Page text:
InvestmentLink, Australia’s largest independent financial data source, has created a new data grant program that aims to support emerging Australian companies in the highly competitive fintech sector.
The grant will give selected companies access to a feed of financial account and investment fund data at no cost for a period of 18 months. It offers free access, support and mentoring to qualifying fintechs to data feed services.
InvestmentLink CTO, Wayne Robinson, said the program will provide a significant boost to those companies awarded a grant, and help them demonstrate their value proposition to the market.
“It is aimed at fintechs in their start-up phase or those with existing products that may not have built data-specific solutions, either thinking it was too hard or that account-level data feeds weren’t available,” Robinson told CIO Australia.
Calling it exciting times for the Australian fintech space, he said there are a number of emerging companies that have the potential to make a very serious impact on the market and deliver real innovation to consumers.
“Given the nature of the Australian market, particularly the dominance of the major players, they face a number of challenges – one of them – getting access to sufficient data to be able to demonstrate what they can offer the market. Given the financial constraints that most start-ups face, we are hoping that access to the most comprehensive data feed in Australia at no cost, for a limited period, will provide a real boost.”
Asked the main objectives of creating the grant, Robinson said it aims to increase the onboarding experience and long-term usefulness of many products in the fintech space.
“In many instances, new users are asked numerous (and sometimes complicated questions), about their financial situation that can cause them to put off or abandon the process they’ve started to get their financial situation on-track.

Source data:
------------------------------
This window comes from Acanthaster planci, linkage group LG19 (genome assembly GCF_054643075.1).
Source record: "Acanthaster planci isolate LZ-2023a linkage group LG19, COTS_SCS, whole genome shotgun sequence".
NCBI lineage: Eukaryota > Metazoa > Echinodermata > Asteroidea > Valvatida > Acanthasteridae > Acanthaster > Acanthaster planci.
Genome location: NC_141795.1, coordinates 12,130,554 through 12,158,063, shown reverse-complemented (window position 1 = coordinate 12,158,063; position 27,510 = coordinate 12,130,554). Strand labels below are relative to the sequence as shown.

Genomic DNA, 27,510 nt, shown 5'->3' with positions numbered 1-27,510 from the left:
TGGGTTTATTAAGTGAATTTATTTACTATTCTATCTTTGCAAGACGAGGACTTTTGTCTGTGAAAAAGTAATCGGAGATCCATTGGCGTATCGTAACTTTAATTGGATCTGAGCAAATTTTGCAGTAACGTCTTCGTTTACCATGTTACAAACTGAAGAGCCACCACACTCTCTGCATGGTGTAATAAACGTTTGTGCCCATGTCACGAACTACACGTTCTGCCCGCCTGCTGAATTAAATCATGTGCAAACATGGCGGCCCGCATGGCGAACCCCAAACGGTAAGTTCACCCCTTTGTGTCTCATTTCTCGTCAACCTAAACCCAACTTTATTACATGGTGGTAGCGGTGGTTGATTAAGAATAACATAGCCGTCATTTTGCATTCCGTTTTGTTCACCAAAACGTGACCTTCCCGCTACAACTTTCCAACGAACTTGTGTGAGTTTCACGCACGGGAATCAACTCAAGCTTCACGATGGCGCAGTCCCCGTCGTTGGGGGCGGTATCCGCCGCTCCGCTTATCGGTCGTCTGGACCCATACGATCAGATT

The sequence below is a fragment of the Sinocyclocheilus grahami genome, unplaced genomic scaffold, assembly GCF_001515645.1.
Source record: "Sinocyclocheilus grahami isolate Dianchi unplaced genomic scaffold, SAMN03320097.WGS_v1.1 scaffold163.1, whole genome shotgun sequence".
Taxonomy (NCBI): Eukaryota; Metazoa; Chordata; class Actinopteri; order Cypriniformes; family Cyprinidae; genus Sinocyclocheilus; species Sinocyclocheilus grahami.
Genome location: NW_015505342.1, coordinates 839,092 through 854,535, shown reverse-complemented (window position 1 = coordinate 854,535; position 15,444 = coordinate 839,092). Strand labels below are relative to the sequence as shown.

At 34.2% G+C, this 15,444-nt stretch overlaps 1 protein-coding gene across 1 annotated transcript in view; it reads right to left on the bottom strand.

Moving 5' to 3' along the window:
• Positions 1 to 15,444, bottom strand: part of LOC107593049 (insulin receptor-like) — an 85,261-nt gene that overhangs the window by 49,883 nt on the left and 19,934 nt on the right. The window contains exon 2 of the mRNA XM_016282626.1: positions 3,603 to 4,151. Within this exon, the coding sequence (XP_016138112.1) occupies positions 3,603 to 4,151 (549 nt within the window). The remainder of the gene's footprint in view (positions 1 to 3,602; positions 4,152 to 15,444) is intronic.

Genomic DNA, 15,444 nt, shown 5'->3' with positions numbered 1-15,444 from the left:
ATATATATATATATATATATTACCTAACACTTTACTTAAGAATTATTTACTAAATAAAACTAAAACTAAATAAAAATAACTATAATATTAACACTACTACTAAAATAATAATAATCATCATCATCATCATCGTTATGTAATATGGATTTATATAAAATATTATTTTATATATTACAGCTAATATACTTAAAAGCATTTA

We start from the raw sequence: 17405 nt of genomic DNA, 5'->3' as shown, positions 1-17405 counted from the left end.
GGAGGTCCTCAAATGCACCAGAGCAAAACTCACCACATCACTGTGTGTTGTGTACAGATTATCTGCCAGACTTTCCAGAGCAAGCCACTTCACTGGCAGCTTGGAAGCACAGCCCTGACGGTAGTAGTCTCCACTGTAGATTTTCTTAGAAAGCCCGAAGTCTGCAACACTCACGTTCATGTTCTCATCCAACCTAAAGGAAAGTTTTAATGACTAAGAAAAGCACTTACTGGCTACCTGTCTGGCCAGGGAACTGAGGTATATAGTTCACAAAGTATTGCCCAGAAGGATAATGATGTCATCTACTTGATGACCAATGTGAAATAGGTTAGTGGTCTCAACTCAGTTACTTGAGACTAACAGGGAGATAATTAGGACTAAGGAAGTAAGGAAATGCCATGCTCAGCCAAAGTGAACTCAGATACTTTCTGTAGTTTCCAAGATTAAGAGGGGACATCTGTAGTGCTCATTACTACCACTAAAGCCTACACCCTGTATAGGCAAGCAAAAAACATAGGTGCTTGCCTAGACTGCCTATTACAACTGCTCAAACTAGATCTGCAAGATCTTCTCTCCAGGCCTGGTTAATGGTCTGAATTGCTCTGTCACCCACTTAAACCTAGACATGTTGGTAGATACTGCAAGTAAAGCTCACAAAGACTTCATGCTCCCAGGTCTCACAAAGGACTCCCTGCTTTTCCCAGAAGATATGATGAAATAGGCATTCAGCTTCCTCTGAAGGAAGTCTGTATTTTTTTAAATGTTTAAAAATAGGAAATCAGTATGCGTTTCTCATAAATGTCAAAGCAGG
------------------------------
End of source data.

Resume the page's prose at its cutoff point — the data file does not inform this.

“Being able to provide access to a person’s financial situation to the software they’re using decreases this friction and allows the products to put them on the right path.”
He said there’s a strong need for a grant program such as this given software providers struggle with sourcing data feeds.
“We were seeing and hearing time and time again that software providers were saying account data doesn’t exist, or the financial institutions are too hard to deal with or that the whole process of getting data feeds is too complex, timely and expensive,” he said.
“Many in the fintech space have come to the conclusion that data feeds are too costly or complex to build their product around. This is simply not true and we at InvestmentLink are prepared to demonstrate how quickly, easily and cost-effectively they can have regularly updated, personal account data as a core feature of their product, and how they can use this to drive greater value for their end-users.”
He said end-users expect their apps and services to provide them with realtime information and suggestions on what to do with it. “The days of users blindly trusting advisers to manage their financial life based on an annual in-person conversation are over.”
Asked the selection process, he said the team will review the submitted applications on its website (https://investmentlink.com.au/grants.php).
“We will review the applicants and determine those we believe can make best use of aggregated account information in their current or future products.”
InvestmentLink has been offering data services to the financial services sector for over 20 years. It collects data from over 600 funds, platforms, wraps and other accounts. The data is currently used by over 12,000 financial planners and 200 dealer groups. The InvestmentLink platform holds data on over 4.4 million client accounts with more than $40 billion in funds under management.
The grant is being made available to Australian fintech start-ups and will give them access to 600 data feeds. It will include 500 live accounts, with access to test accounts and the InvestmentLink API.